Editor's note: This Guest Opinion article features the views of Mr. Saleem Razvi, the chief financial officer Asia for Standard Chartered Bank and executive director of Standard Chartered Bank (Hong Kong). Mr. Razvi was responding to questions during a keynote session at our recent virtual financial institutions conference. The questions and answers have been edited for clarity. The thoughts expressed in this Guest Opinion are those of Mr. Razvi and do not necessarily reflect the views of S&P Global Ratings.
The year 2023 has been possibly the most eventful in banking since the global financial crisis. What lessons we can take away so far?
The main lesson we have learned is about trust. We run a fractional reserve banking system, which in simple terms means if there is a loss of trust, and depositors want all their money back from an institution, there's no institution on the planet that can satisfy that demand. So trust is fundamentally important. Not only must banks be run in a relatively prudent, safe way, but they need to be seen to being run in that way.
Otherwise there are five micro lessons. First, the need for swift, decisive action by central banks and regulators. And we saw that in the case of Silicon Valley Bank (SVB), as well as that of Credit Suisse; and that, frankly, prevented global contagion. One can debate the details of what was done and how but speed and decisiveness mattered more than anything.
The second lesson, which the case of SVB highlighted, is the importance of basic risk management. That is, getting the balance right between the short term and the long term, between risk and reward--something SVB seemed to lose sight of.
The third lesson stems from the case of Credit Suisse. That is, if you are going to do a cleanup, or if you're going to change your business model, do two things. First, set and communicate clear milestones and then demonstrably and thoroughly meet those milestones. If you don't, you start to lose credibility. And with Credit Suisse, we ended up in a situation where the former president of FINMA (Swiss Financial Market Supervisory Authority) said there was a cultural problem that translated into a lack of accountability. When either situation arises, and perception becomes reality it's very hard for a financial institution to recover.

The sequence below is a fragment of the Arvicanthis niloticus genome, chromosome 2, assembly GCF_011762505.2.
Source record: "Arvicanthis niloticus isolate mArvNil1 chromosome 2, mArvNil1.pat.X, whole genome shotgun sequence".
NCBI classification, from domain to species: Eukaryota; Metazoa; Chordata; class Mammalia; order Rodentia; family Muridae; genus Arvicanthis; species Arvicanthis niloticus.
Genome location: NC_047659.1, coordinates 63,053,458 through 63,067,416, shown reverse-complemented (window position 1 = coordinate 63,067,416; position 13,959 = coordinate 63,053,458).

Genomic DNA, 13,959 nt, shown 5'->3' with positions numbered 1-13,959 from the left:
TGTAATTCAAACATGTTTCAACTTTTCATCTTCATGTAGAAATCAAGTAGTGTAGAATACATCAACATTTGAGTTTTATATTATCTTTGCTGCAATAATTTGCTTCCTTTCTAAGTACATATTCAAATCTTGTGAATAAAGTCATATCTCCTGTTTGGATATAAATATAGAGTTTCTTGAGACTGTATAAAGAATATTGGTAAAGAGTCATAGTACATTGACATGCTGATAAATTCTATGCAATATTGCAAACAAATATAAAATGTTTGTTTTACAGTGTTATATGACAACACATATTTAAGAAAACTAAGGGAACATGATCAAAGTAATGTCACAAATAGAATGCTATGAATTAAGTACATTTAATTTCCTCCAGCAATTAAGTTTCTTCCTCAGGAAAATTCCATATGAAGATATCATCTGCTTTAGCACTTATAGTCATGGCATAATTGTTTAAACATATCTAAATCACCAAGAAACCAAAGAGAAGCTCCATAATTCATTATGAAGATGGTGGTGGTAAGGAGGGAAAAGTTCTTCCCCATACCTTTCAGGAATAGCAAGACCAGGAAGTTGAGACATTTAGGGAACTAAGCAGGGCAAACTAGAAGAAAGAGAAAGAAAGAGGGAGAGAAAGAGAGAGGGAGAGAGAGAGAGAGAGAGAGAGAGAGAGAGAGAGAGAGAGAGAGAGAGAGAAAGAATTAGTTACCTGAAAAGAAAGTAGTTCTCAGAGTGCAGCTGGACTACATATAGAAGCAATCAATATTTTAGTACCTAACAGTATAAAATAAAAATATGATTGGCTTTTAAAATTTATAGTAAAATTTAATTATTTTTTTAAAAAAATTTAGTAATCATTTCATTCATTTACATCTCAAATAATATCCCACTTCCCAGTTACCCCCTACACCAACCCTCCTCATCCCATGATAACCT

The fourth lesson concerns technology. The Credit Suisse situation showed that a lot of information can circulate on social media, be it true or not. Banks must ensure they manage it and show what action they are taking to improve capital and liquidity. But it's not enough. Given social media today, banks must have a proactive and decisive strategy around how they will wage the social media battle. Because even if on the technical front a bank is doing and getting everything right, if they are losing the media war, their position will become untenable. And there is a role for central banks and regulators for phase one in this space.
The final lesson concerns regulation. Two things are essential. First, we need to harmonize regulation supervision across different kinds of banks, so you avoid the SVB-type problem. Second, there must be absolute clarity about how much contingent liquidity will be made available to an institution by a central bank in lieu of its commercial assets. As long as you have that absolute clarity and the liquidity is made available without any kind of stigma attached to it, then in a crisis, market participants will be less jittery, and as a result that will lower the probability of things going seriously wrong.
What are the macroeconomic challenges facing banks in Asia-Pacific?
I see six main challenges. High interest rates and inflation; sovereign debt; asset devaluation; digital disruption; climate change; and finally ways of working and generational attitudes.
High interest rates and inflation. We must be vigilant about the fact that many in the banking sector have never seen this magnitude of interest rate rise, and have never had to deal with the consequences. In the short term, banks are enjoying margin tailwinds. But in the medium term, I would prefer to see slightly lower rates and a humming economy. Banks would be healthier and that would ensure a more sustainable growth model.